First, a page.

North Coast Harbor

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Sean D. Tucker flies over North Coast Harbor during the 1999 Cleveland National Air Show.

North Coast Harbor is a district in downtown Cleveland, Ohio on the shore of Lake Erie. The district serves as the home of the Great Lakes Science Center, the Rock and Roll Hall of Fame and Museum, Cleveland Browns Stadium, the Steamship William G. Mather Maritime Museum, the USS Cod, Burke Lakefront Airport, Voinovich Park, and the Cleveland-Cuyahoga County Port Authority. At one time, there were plans to make it the home of the Lake Shore Electric Railway interurban museum as well until those plans were abandoned in 2009. It is served by the West 3rd and North Coast stations on RTA's light rail Waterfront Line.

Events[edit]

The harbor was the site of the Great Lakes Exposition, a historic event starting in 1936 that commemorated the centennial of Cleveland's incorporation as a city.


North Coast Harbor has been the home of multiple events over the years: Cleveland Pride, RoverFest, Cleveland National Air Show, Ingenuity Festival, Cleveland Triathlon, Rock Your World with STEAM Family Festival, Gay Games, Rock'N'Roll Cleveland 1/2 Marathon


In the summers of 2007 and 2008, the harbor hosted the AST Dew Tour's Right Guard Open. In the summers of 2010 and 2013, the Port Authority sponsored an event called Cleveland Tall Ships, which visits Cleveland's North Coast Harbor every 3 years and is presented by The Rotary Club of Cleveland.

Development[edit]

The Cleveland Browns are spearheading development plans to construct an entertainment and commercial district in the area behind Cleveland Browns Stadium and the Great Lakes Science Center.

Randy Learner, the former owner of The Browns stated: “This is a unique opportunity for Cleveland to come together. We think the time has come to make the Lakefront a more dynamic and inviting area. We are very pleased to help with this concept, and we hope our interest attracts other private sector development geared toward making the Lakefront what it could and should be for the Cleveland community.” [1]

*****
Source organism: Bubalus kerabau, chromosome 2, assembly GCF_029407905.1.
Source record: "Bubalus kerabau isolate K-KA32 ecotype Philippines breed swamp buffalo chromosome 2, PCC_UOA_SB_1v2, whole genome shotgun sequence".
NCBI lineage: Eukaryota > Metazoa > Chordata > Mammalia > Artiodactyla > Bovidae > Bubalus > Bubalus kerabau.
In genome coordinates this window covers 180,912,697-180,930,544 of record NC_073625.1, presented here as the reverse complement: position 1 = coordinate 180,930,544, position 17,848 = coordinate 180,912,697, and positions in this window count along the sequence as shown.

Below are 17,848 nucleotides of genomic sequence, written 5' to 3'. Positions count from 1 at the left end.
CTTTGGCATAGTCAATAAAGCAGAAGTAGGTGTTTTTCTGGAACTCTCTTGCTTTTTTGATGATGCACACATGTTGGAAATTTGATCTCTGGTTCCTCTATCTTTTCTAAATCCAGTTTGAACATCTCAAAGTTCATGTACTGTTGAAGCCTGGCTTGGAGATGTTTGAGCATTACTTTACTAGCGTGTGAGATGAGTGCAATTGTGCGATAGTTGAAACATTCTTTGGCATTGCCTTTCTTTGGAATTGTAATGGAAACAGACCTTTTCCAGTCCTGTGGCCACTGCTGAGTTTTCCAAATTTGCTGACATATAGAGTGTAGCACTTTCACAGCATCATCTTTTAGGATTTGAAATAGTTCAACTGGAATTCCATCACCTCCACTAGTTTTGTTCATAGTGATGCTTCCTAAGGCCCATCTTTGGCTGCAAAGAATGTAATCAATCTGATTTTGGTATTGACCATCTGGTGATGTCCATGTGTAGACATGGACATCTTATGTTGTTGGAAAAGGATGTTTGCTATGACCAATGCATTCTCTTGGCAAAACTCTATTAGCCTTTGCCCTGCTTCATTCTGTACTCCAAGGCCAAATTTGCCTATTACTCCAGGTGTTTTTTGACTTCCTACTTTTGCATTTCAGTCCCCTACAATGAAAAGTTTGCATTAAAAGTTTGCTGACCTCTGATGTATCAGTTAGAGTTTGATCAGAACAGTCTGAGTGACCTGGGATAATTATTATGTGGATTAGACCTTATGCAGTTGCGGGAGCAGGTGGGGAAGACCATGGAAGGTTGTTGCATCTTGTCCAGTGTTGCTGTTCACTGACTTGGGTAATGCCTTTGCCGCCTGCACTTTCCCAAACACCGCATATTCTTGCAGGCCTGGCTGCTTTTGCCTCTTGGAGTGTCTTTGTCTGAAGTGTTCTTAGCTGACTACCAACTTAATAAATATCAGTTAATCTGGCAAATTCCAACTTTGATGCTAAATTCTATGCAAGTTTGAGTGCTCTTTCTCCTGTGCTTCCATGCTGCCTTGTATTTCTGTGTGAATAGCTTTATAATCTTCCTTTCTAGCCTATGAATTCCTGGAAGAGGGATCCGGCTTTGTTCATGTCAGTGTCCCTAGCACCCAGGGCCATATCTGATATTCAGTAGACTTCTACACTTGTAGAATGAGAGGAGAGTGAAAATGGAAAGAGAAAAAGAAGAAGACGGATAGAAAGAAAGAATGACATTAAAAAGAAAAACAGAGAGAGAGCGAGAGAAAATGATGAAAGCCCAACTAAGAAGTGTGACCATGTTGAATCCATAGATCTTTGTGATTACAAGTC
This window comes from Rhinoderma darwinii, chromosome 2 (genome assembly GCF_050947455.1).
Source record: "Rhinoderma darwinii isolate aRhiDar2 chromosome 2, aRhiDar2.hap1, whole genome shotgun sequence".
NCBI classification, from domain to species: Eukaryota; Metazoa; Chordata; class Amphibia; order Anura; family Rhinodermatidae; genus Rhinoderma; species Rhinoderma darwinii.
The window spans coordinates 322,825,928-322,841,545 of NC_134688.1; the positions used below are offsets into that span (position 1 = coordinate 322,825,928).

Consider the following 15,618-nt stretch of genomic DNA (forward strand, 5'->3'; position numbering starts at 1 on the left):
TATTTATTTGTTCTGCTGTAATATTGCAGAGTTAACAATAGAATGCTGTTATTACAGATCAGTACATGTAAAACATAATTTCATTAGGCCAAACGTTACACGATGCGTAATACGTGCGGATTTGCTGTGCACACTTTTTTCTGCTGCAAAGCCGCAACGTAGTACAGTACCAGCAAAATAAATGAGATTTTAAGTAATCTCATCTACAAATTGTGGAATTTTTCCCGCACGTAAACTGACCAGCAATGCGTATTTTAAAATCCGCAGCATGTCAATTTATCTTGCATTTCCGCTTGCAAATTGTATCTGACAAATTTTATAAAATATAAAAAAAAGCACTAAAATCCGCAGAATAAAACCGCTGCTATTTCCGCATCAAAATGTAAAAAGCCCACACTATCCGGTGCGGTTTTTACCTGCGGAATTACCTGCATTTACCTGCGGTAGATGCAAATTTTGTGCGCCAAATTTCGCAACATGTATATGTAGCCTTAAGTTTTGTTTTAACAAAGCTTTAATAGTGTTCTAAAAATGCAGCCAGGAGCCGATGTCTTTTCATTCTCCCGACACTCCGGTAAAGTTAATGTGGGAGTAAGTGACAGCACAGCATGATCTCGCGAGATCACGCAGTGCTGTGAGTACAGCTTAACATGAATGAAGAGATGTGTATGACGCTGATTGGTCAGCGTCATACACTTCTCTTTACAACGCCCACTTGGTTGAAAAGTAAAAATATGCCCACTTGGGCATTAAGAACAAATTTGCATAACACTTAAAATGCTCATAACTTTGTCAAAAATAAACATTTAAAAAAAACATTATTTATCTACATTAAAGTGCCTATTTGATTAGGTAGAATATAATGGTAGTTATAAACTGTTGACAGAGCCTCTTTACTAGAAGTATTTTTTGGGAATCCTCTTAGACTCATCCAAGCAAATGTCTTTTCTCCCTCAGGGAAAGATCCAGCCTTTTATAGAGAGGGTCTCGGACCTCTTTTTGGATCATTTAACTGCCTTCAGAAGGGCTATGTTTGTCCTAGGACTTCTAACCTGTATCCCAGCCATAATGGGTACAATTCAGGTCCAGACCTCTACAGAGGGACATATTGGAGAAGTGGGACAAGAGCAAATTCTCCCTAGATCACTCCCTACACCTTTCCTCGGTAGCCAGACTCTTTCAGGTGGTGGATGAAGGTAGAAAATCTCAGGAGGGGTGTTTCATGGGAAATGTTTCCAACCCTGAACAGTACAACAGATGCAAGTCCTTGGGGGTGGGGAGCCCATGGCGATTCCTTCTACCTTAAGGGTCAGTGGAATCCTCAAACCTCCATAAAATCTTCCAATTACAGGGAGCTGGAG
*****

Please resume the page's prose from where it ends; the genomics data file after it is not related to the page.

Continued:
While the Browns aren't getting into the real estate business, they would like to stimulate private investment, "bridging a gulf that local governments and foundations aren't flush enough to fill." [2] Cleveland politicians and planners have floated many ideas for lakefront development over the years, yet much of the city's downtown waterfront is undeveloped and inaccessible. [2]

On March 19, 2012, Cleveland City Council approved key pieces of Mayor Frank Jackson's lakefront plan, a development plan to transform the waterfront by remaking the shoreline from the Cuyahoga River east across Burke Lakefront Airport, while building on existing attractions, such as the East Ninth Street pier, the Rock and Roll Hall of Fame and Museum, the Great Lakes Science Center and Cleveland Browns Stadium. Architectural drawings include shops, restaurants, offices and a hotel tied together by walking and bicycle paths.[3]

References[edit]

  1. ^ "Cleveland Browns Join Civic Efforts to Improve Lakefront". The Lakefront District. 2011-02-28. Retrieved 2012-11-08. 
  2. ^ a b Northeast Ohio. "Cleveland Browns pitch mixed-use lakefront vision, hope to attract Cleveland Clinic, private investors". cleveland.com. Retrieved 2012-11-08. 
  3. ^ Northeast Ohio. "Cleveland City Council OKs lakefront plan | cleveland.com". Blog.cleveland.com. Retrieved 2012-11-08. 

External links[edit]

Coordinates: 41°30′30″N 81°41′47″W / 41.50833°N 81.69639°W / 41.50833; -81.69639